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Laser Procedures (limited to gum surgery)

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What is Laser Dentistry?

Laser dentistry is often used in combination with traditional dental treatments to reduce patient discomfort and provide more precise results. Different types of lasers are used to reshape enamel and gum tissue and to enhance the effectiveness of smile whitening gel.

Laser dentistry is a field that’s been expanding rapidly since the FDA cleared the first dental laser for use in the 1980s. Today, lasers are used for many different dental treatments. Some dentists use lasers to replace other equipment completely for certain procedures. Others use laser technology to enhance their existing treatment approach. Patients may opt for laser dentistry procedures that offer greater speed and comfort, more effective treatment or a faster healing time. Dental lasers fall into two main categories:

  1. Those that vaporize hard or soft tissue in the mouth (enamel, dentin, gums, bone, etc.)
  2. Those that emit light in a specific wavelength to create a chemical reaction

Below, you’ll find an overview of some of the popular uses for lasers in dentistry. 

Cavity Preparation

Dental lasers are commonly used to remove decayed tooth tissue and prepare cavities for filling. Some of the proposed benefits of laser cavity preparation include:

  • No shrill, drilling noise
  • Less tooth sensitivity 
  • Faster treatment
  • Preservation of more healthy tooth structure
  • Less risk for harm to pulp at the center of the tooth (only with lasers that don’t generate too much heat during use)

The level of benefit varies depending on the size and location of the cavity as well as the individual patient. For example, some patients don’t require a local anesthetic with laser dentistry while others will still need to have the treatment area numbed to ensure comfort. Often, lasers are used to limit the amount of traditional drilling required rather than to replace the drill completely. In addition, dental lasers can’t be used for every type of restorative dental preparation. They aren’t typically suitable for treating:

  • Teeth that already contain fillings
  • Cavities located between teeth (this is a common problem with molars)
  • Teeth that require significant tissue removal in preparation for a crown or bridge

Gum Surgery

This category of laser dentistry procedures includes both medical and cosmetic treatments:

Periodontal Disease – Root planing and scaling, removal of bacteria and infected tissue from periodontal pockets, surgical reshaping of the gum to reduce the size and depth of periodontal pockets and promote reattachment of the gum to the tooth root.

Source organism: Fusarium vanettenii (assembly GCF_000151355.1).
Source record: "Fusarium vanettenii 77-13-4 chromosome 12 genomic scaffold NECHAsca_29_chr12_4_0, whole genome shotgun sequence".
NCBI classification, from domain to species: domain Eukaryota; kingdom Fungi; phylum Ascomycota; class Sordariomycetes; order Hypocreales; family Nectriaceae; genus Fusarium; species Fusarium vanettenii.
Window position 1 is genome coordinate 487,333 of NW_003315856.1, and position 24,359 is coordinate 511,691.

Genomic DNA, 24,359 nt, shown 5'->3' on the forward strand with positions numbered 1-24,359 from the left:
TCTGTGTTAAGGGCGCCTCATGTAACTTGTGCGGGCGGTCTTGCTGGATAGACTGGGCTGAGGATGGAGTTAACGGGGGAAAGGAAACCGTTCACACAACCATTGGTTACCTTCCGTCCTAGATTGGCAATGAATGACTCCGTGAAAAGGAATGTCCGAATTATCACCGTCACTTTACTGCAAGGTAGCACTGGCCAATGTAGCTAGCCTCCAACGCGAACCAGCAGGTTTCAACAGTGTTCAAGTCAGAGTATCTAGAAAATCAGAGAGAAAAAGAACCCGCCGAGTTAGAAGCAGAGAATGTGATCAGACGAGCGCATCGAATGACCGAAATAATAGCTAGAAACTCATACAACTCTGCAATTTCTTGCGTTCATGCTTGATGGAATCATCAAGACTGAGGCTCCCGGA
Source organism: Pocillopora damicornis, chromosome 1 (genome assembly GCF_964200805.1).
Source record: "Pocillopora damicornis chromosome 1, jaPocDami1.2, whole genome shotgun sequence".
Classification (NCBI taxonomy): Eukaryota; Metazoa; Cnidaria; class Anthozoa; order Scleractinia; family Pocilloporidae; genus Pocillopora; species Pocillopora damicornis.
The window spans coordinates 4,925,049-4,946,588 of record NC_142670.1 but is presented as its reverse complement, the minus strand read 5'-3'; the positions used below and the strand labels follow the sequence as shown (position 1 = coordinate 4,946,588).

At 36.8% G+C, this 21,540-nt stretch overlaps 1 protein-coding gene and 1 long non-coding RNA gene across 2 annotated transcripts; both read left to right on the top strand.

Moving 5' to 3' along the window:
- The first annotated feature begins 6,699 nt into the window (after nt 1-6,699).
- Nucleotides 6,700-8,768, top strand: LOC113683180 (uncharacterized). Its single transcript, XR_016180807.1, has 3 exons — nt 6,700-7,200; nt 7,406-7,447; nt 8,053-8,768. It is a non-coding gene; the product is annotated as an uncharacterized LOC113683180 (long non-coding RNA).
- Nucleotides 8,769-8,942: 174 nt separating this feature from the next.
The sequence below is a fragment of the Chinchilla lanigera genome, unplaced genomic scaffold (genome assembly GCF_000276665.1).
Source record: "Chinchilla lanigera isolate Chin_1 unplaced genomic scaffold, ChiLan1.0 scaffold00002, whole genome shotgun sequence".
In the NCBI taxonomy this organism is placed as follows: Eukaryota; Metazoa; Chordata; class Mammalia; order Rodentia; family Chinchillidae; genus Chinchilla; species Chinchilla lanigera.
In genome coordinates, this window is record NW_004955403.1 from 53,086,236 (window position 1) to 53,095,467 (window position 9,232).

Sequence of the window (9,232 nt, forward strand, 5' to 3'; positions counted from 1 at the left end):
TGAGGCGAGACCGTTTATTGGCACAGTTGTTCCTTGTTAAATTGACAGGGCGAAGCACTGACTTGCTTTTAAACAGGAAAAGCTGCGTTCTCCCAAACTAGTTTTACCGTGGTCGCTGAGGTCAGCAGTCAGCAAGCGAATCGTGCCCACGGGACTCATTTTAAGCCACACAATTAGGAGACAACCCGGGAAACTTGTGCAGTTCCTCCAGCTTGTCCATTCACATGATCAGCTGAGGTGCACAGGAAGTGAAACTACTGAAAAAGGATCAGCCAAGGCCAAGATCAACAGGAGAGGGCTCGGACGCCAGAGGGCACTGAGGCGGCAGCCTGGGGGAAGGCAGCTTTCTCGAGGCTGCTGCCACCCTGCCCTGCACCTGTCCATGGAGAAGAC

Gum Recontouring – Fixing gummy smiles, creating a more symmetrical gum line and preparing the gum line for crown placement.

Some of the suggested benefits for laser dentistry in gum treatment include:

  • Less bleeding and swelling
  • Less pain during and after treatment
  • Faster healing of soft tissue
  • Reduced risk of infection
  • Ability to work on multiple parts of the mouth in a single session
  • Greater precision in tissue removal

The scientific evidence for the effectiveness of lasers compared to traditional treatments for diseases like periodontitis is mixed. You can find the American Dental Association’s statement about the current evidence for various laser dentistry procedures here

Oral Surgeries

Lasers are also used for many other dental surgeries including:

  • Root canals (pulpotomy, apicoectomy, etc.)
  • Frenectomy (a corrective procedure for “tongue-tied” patients)
  • Invasive TMJ surgeries that involve reshaping cartilage or bone
  • Biopsy to diagnose oral cancer
  • Removal of benign oral tumors and other lesions
  • Pain reduction for cold sores and canker sores

Cavity Detection

This is a novel, non-invasive use for a specific type of dental laser. The light wavelength emitted by the laser causes decayed tooth tissue to fluoresce (glow) more than healthy tissue. The level of fluorescence can be measured and used to determine the extent of decay present. This approach can be useful for detecting cavities that are very small or difficult to see under a layer of apparently healthy enamel. Early detection and intervention can mean fewer and smaller fillings over the lifetime of the tooth. 

Dental Bonding

Laser lamps are sometimes used to cure and harden dental composite materials and adhesives. This includes:

  • Tooth colored resin fillings
  • Adhesives used for attaching veneers, crowns, brackets, etc.

Tooth Whitening

This is one of the most popular forms of laser dentistry. Peroxide whitening gel destroys stains as it goes through the process of breaking down into more basic chemical components. The light wavelength emitted by laser tooth whitening lamps speeds up the activity of the gel, making the smile whitening process faster and more effective. Patients can achieve a level of tooth whitening in an hour that might take many weeks with an at-home whitening kit.

Final Thoughts on Laser Dentistry

When used as directed for FDA-cleared purposes, dental lasers are considered safe and effective. With all dental lasers, patients and staff wear protective eyewear during the treatment to prevent accidental eye injury. Bear in mind that the skill and experience of Dr. Andrew Dale Meyers and Dr. Margaret H. Sullivan are still the #1 factor that impacts the outcome of your treatment. Lasers are simply a modern addition to a dentist’s toolkit!

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